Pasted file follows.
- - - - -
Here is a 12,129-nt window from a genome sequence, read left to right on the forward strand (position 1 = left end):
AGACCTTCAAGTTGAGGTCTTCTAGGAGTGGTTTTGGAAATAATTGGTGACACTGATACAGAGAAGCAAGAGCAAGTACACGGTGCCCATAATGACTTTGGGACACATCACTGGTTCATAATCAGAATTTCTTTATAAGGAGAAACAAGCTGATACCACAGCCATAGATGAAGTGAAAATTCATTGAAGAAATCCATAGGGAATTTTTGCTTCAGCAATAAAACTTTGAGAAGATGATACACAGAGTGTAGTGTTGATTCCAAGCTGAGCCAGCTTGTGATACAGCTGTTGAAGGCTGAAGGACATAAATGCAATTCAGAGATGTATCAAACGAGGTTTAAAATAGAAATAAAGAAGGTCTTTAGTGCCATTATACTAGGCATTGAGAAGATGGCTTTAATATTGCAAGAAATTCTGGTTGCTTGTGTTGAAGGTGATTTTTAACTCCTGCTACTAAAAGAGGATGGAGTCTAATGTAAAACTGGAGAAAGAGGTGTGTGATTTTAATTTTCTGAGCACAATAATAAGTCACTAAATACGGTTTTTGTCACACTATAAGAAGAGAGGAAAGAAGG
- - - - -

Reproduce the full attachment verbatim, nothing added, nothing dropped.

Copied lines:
Here is a 12,129-nt window from a genome sequence, read left to right on the forward strand (position 1 = left end):
AGACCTTCAAGTTGAGGTCTTCTAGGAGTGGTTTTGGAAATAATTGGTGACACTGATACAGAGAAGCAAGAGCAAGTACACGGTGCCCATAATGACTTTGGGACACATCACTGGTTCATAATCAGAATTTCTTTATAAGGAGAAACAAGCTGATACCACAGCCATAGATGAAGTGAAAATTCATTGAAGAAATCCATAGGGAATTTTTGCTTCAGCAATAAAACTTTGAGAAGATGATACACAGAGTGTAGTGTTGATTCCAAGCTGAGCCAGCTTGTGATACAGCTGTTGAAGGCTGAAGGACATAAATGCAATTCAGAGATGTATCAAACGAGGTTTAAAATAGAAATAAAGAAGGTCTTTAGTGCCATTATACTAGGCATTGAGAAGATGGCTTTAATATTGCAAGAAATTCTGGTTGCTTGTGTTGAAGGTGATTTTTAACTCCTGCTACTAAAAGAGGATGGAGTCTAATGTAAAACTGGAGAAAGAGGTGTGTGATTTTAATTTTCTGAGCACAATAATAAGTCACTAAATACGGTTTTTGTCACACTATAAGAAGAGAGGAAAGAAGG